Although many procurement organizations have come further in the transformation into strategic and value-adding functions, for many organizations there are still many challenges to overcome in order to become a well developed constant contributor of business development. Some key questions that organizations continue to face are:
- How should procurement organizations contribute to sustainable business in the best way?
- What role does digitalization and AI play in this?
- And how are procurement resources best allocated in order to gain maximum value-add for an organization?
Procurement should contribute to achieving a company’s strategic goals and objectives but to do so in practice requires overcoming many dilemmas. How to overcome these dilemmas and unlock procurement’s value was the central theme of a seminar held by EFFSO in collaboration with Stockholm School of Economics and MTC Stiftelsen, held by Frank Rozemeijer and Arjan van Weele. Four themes were discussed with implications for practice:
- Procurement as a business function: Practice reveals many terms to relate to procurement activities. As a result the view and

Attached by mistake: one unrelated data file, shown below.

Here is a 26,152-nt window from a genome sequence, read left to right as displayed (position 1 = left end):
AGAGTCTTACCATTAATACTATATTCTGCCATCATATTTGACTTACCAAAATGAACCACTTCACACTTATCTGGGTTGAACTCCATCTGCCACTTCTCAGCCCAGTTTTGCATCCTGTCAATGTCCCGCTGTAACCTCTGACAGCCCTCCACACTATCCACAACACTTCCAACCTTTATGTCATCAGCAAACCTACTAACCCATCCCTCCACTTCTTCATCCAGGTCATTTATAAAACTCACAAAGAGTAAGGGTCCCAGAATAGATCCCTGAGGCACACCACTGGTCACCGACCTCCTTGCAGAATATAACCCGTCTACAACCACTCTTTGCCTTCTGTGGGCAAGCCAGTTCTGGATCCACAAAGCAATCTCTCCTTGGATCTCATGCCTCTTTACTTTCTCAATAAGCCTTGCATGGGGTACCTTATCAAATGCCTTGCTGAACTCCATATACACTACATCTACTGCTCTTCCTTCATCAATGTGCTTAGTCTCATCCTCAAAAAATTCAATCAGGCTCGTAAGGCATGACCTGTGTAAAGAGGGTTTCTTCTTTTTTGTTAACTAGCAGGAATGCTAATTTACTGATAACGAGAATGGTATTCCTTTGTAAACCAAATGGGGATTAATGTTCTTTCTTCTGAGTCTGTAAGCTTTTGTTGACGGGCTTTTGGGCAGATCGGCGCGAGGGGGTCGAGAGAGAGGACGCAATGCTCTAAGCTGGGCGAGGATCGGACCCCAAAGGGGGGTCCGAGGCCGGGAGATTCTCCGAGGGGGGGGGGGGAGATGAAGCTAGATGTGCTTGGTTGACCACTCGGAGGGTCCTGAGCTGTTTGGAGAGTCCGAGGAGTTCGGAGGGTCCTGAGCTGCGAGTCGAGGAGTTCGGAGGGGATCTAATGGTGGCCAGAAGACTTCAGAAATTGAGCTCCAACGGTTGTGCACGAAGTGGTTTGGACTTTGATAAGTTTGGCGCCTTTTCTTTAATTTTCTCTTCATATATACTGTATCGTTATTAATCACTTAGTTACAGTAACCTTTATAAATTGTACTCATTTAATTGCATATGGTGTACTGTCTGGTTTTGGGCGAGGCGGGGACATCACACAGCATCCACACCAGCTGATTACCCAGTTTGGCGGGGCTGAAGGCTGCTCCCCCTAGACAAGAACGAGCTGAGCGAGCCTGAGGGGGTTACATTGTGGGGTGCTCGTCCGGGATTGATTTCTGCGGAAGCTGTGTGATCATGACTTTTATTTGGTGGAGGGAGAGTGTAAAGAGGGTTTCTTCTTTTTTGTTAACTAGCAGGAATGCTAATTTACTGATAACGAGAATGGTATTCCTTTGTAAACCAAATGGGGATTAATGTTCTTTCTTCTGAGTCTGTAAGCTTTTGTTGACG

expectations of procurement differs among managers and procurement professionals. What is the role of procurement, is it strategically relevant, and how to manage it? Are you a procurement hero or a business partner?
- Category Sourcing: Category management is the corner stone for a successful business strategy. However, many sourcing
strategies seem nothing more than well-planned tactics. Procurement is assumed to manage a spend that relates to budgets managed by other disciplines. How to overcome possible intra organizational conflicts? How to develop effective sourcing strategies?
- Innovation sourcing: Outsourcing has made companies and government dependent on their suppliers and service providers. Today most innovations come from external partners, who are not always willing to share their best ideas and people with all of their customers. Innovation sourcing through procurement: is it possible?
- Procurement with Purpose: When outsourcing, companies and government have created over time complex, global supply chains, which created external dependencies and a massive carbon footprint. Should procurement change its global scope
and change its sustainability orientation towards circular sourcing? Is it able to do so?”